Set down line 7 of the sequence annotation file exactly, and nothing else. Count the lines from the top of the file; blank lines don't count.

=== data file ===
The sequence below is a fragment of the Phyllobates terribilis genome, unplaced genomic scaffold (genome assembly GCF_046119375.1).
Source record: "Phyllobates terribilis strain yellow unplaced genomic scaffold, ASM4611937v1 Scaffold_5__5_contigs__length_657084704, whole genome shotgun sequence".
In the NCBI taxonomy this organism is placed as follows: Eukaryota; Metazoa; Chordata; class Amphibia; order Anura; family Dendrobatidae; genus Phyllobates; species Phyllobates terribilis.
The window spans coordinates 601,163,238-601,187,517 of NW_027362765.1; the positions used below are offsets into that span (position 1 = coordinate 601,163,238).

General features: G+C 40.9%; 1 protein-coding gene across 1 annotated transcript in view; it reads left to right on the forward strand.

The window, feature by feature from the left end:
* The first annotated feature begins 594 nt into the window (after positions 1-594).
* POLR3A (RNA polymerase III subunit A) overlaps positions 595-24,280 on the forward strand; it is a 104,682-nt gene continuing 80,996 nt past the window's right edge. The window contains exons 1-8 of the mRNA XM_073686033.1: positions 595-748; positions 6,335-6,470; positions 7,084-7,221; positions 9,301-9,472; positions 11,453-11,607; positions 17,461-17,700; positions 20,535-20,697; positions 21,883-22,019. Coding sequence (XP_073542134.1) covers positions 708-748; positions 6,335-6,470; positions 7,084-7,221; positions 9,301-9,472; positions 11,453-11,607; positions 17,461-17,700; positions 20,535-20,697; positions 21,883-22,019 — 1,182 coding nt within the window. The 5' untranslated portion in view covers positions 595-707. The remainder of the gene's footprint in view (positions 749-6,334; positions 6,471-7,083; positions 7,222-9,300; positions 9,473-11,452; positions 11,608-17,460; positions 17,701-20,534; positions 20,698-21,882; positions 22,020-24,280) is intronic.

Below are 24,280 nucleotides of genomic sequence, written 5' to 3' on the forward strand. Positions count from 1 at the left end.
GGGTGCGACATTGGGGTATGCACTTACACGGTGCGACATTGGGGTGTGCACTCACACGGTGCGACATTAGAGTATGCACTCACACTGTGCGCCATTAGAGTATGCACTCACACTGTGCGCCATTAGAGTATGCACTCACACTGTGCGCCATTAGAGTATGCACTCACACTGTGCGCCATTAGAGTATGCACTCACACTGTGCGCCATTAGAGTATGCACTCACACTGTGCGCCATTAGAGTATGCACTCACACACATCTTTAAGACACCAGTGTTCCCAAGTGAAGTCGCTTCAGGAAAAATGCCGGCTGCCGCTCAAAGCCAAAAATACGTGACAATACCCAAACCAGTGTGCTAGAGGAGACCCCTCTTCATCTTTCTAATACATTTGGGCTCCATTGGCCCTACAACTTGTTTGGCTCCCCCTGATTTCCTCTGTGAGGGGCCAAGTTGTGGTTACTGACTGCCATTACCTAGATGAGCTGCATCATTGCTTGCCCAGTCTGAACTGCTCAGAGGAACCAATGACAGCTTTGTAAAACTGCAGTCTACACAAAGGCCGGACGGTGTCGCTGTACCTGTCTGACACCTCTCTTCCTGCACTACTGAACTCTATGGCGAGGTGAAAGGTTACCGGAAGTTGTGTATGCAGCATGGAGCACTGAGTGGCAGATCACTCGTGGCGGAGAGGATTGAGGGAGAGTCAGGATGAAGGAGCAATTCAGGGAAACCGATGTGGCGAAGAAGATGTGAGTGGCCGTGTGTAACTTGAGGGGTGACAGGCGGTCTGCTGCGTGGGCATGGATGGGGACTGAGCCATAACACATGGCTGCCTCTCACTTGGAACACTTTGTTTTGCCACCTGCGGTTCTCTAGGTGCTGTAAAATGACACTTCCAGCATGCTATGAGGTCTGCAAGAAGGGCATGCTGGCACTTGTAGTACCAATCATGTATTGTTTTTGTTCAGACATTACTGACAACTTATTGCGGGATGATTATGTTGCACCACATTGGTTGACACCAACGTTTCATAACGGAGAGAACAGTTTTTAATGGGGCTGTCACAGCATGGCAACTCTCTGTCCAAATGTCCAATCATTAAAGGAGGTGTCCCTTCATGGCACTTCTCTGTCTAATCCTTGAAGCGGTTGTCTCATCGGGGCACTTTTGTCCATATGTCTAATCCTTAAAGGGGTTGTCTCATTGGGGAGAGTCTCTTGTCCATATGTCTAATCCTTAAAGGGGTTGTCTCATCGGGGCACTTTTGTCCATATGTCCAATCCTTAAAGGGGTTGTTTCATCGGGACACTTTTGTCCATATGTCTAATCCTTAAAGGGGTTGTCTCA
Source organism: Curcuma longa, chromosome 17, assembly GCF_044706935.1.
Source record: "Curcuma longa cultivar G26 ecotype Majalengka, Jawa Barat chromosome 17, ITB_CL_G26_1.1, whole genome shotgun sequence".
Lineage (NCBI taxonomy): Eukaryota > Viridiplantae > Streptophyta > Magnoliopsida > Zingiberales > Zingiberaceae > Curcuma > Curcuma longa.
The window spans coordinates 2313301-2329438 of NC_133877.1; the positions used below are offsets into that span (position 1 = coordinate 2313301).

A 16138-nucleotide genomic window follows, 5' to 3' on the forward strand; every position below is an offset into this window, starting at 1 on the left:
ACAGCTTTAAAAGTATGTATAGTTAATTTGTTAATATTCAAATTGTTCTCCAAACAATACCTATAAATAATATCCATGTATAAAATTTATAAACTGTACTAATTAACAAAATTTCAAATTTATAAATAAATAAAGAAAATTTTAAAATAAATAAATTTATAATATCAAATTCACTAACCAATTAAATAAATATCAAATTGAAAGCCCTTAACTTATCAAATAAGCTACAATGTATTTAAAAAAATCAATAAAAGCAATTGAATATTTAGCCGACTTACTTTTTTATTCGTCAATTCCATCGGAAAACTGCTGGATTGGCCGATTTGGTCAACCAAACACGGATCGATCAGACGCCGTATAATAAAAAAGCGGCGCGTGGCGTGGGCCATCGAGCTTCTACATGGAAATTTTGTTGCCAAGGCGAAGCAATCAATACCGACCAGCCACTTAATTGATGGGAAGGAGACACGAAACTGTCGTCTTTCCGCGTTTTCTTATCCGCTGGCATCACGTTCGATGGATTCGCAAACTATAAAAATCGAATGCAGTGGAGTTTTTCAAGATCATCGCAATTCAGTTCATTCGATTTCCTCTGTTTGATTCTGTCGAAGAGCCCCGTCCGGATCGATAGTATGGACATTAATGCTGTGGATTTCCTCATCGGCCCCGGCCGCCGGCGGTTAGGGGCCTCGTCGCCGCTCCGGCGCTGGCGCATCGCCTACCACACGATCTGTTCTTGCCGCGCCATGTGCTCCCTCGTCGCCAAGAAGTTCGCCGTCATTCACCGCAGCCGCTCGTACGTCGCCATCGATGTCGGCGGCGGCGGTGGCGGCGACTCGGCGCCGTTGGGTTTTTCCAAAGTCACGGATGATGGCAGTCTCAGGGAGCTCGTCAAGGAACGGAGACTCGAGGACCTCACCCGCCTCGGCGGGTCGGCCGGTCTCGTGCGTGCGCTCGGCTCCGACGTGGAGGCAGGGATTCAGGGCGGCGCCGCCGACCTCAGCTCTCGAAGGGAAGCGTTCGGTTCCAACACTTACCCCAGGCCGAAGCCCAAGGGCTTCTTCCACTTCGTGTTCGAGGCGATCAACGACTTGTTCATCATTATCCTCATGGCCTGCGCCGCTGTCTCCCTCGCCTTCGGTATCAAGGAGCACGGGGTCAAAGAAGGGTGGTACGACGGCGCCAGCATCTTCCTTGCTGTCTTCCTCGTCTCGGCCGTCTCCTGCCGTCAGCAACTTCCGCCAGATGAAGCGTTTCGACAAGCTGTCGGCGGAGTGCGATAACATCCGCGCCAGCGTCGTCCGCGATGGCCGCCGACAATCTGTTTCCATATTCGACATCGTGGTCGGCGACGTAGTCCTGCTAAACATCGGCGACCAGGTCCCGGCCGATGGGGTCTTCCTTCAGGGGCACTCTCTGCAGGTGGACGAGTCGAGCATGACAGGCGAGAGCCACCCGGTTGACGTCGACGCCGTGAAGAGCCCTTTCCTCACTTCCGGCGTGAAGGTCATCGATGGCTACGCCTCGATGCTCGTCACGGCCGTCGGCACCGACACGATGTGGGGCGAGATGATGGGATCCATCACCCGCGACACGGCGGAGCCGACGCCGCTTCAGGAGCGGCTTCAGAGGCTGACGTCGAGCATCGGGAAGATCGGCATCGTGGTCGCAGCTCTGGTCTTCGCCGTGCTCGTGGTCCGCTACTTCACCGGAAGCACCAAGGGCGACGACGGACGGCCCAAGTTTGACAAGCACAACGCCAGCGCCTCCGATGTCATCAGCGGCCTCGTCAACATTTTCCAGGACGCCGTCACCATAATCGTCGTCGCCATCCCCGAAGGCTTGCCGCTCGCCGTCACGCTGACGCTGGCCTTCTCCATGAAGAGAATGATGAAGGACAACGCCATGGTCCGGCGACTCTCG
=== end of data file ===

* The first annotated feature begins 594 nt into the window (after positions 1-594).